However, the phrase’s origins are in Ireland, but it is now used only infrequently there (except as a sterotypical “Irishism”). As if it were a metaphor for unhomogenized milk, the cream is what rises to the top of the cup.
There Is No Evidence To Support The Existence Of This Phrase Within The Context Of Irish Culture
In this case, a simple “thank you” might suffice, however the more conventional response would be “And have a wonderful day!” Doing an Irish jig or donning a leprechaun costume is completely unnecessary when saying this.
Irish phrase barr na maidine duit/ort sounds very much like the literal translation of what is a completely normal and reasonable phrase. As it is, there is no evidence to support the existence of this phrase within the context of Irish culture, and it’s only seen in online forums with no evidence to back it up.
Seems to be a little misleading. American filmmakers looking for methods to identify Irish characters reintroduced the word, which derives from two related meanings of “top.” It was a common greeting in the United Kingdom in the nineteenth century.
They’re Also Employed As Informal Names
It’s not only that she and he are used this way; they’re also employed as informal names for “wife” or “wife of the home,” respectively. It’s a slang term used to refer to someone in a casual, courteous, and possibly affectionate manner.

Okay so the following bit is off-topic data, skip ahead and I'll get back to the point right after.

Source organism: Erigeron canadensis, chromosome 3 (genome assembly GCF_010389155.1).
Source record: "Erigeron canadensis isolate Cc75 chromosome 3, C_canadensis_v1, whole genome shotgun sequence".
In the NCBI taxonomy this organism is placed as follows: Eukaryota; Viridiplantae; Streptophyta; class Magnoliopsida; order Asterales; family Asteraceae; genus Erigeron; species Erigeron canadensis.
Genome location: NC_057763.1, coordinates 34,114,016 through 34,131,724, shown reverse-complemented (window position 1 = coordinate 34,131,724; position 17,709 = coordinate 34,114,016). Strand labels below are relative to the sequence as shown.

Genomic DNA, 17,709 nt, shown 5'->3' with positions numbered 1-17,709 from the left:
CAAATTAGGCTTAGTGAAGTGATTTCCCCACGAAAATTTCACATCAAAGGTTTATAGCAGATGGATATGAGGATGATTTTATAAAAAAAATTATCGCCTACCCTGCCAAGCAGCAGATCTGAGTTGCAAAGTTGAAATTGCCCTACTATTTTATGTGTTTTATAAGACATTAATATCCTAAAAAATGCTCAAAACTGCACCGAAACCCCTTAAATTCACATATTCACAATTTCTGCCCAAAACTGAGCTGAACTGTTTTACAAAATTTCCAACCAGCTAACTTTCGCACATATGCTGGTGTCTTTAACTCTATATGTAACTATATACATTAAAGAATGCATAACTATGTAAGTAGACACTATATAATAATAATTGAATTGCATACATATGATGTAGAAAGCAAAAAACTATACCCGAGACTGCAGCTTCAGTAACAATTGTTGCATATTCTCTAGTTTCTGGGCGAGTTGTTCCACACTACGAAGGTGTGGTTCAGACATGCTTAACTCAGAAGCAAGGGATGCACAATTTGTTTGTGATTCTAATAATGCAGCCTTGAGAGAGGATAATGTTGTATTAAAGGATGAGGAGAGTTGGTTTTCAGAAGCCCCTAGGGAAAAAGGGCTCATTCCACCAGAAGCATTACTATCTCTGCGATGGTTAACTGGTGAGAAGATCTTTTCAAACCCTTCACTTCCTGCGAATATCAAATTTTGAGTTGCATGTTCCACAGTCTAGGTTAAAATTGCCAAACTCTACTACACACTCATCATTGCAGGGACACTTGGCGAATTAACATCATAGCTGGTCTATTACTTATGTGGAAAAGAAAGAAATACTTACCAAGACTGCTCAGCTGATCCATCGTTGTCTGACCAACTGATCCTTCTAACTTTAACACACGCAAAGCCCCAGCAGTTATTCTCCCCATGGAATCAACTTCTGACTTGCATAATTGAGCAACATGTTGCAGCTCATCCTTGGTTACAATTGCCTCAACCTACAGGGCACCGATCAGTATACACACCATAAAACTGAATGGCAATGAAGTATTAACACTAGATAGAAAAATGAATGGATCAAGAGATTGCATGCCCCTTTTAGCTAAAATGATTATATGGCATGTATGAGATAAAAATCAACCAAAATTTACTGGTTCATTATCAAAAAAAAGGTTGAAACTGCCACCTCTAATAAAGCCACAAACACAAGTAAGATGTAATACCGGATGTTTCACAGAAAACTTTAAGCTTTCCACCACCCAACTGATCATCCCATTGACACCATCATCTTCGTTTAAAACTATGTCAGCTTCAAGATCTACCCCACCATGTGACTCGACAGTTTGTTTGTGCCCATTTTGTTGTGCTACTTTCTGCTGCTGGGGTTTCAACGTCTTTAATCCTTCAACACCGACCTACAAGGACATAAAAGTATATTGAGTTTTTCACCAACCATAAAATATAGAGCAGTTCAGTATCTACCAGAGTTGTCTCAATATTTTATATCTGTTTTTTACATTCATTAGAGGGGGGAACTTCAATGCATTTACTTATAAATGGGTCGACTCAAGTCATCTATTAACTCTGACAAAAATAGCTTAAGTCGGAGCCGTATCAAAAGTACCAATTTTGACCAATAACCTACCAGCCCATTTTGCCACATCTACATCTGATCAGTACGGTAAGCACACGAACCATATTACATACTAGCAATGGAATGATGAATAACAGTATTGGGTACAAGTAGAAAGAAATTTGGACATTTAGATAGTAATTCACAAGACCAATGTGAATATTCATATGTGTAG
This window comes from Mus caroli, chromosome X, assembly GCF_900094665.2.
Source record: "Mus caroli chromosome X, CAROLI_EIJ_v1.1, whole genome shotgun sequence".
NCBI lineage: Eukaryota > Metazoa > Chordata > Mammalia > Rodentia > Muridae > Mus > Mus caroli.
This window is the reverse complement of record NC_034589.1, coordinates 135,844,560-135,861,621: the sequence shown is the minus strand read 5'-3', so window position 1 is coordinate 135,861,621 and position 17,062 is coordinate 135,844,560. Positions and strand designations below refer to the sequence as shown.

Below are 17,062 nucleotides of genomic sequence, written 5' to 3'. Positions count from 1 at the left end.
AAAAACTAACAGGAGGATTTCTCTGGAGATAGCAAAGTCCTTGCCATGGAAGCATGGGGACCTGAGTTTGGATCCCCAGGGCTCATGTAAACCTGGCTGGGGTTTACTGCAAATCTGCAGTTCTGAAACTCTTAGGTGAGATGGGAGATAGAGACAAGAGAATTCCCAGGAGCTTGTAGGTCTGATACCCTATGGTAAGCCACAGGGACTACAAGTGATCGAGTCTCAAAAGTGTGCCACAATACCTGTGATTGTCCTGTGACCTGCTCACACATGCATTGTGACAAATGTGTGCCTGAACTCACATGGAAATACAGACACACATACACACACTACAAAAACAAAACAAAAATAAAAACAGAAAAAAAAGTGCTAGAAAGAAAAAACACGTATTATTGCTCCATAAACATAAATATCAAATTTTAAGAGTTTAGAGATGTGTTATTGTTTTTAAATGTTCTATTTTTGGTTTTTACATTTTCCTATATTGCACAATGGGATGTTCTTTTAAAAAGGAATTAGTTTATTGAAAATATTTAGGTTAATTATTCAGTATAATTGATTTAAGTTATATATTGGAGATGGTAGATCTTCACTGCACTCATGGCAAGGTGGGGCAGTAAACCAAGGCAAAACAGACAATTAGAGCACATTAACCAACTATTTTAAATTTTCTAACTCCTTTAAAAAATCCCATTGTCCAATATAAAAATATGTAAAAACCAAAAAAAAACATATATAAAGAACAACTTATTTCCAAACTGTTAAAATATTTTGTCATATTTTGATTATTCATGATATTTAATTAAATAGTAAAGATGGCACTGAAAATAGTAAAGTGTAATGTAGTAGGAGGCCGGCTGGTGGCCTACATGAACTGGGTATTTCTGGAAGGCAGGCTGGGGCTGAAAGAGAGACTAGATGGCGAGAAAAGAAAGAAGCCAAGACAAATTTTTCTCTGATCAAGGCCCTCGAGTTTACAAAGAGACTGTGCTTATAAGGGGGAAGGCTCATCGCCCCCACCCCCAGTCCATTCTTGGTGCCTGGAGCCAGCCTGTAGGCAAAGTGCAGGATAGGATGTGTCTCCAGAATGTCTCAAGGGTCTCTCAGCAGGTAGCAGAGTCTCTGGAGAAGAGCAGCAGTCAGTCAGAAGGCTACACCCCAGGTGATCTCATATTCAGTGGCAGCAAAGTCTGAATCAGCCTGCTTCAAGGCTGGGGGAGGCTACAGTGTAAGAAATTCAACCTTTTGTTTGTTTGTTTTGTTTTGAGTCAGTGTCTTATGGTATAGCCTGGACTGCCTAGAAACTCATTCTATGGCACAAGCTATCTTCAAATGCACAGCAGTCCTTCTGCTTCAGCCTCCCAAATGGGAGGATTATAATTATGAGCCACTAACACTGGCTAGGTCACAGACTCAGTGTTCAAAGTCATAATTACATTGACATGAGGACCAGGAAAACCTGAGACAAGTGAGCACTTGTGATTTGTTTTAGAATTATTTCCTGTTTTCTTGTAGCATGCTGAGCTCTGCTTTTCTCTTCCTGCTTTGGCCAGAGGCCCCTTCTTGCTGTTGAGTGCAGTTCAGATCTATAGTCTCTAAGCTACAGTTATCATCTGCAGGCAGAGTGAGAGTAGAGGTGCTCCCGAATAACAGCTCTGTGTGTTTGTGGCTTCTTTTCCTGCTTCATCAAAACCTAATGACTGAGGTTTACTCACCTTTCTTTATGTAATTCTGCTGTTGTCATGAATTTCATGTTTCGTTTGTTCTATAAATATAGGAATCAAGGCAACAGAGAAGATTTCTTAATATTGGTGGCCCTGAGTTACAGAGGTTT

Come to my place this afternoon and hear about the United States from Hisself!” a character in The Irish Twins exclaims. An amused expression can be seen on the faces of the people who give that line.
Saying Something More Traditional
How to answer to “Good morning, sir or madam.” This phrase is less likely to be used as an everyday greeting these days, unless it is St. Patrick’s Day, of course. However, if at all possible, a simple “thank you” or “thanks” might be appropriate.
This can be done by saying something more traditional such, “And I wish you all the best for the remainder of your day.” Simply because someone has Irish ancestry or is somehow connected to Ireland.
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It is preferable not to use the term “Irish” towards them without context. To avoid offending someone, it is best to use alternate words or forms of greeting in these situations. But if you use this term in the appropriate context or at the proper time, it will not come across as discriminatory.